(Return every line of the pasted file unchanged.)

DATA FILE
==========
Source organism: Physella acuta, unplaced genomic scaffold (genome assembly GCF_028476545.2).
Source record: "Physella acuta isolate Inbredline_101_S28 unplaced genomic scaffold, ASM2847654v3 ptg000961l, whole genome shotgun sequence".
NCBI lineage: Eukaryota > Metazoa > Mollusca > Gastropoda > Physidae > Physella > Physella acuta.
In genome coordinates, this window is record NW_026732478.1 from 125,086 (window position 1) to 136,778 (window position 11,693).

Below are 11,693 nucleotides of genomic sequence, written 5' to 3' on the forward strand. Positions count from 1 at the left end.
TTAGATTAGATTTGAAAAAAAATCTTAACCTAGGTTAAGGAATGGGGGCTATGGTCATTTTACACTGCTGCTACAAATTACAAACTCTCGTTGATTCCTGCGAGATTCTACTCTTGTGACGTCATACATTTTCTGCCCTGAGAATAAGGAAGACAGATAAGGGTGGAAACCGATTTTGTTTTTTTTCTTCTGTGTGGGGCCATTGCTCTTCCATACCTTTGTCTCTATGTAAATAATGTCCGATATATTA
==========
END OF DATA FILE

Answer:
Source organism: Physella acuta, unplaced genomic scaffold (genome assembly GCF_028476545.2).
Source record: "Physella acuta isolate Inbredline_101_S28 unplaced genomic scaffold, ASM2847654v3 ptg000961l, whole genome shotgun sequence".
NCBI lineage: Eukaryota > Metazoa > Mollusca > Gastropoda > Physidae > Physella > Physella acuta.
In genome coordinates, this window is record NW_026732478.1 from 125,086 (window position 1) to 136,778 (window position 11,693).

Below are 11,693 nucleotides of genomic sequence, written 5' to 3' on the forward strand. Positions count from 1 at the left end.
TTAGATTAGATTTGAAAAAAAATCTTAACCTAGGTTAAGGAATGGGGGCTATGGTCATTTTACACTGCTGCTACAAATTACAAACTCTCGTTGATTCCTGCGAGATTCTACTCTTGTGACGTCATACATTTTCTGCCCTGAGAATAAGGAAGACAGATAAGGGTGGAAACCGATTTTGTTTTTTTTCTTCTGTGTGGGGCCATTGCTCTTCCATACCTTTGTCTCTATGTAAATAATGTCCGATATATTA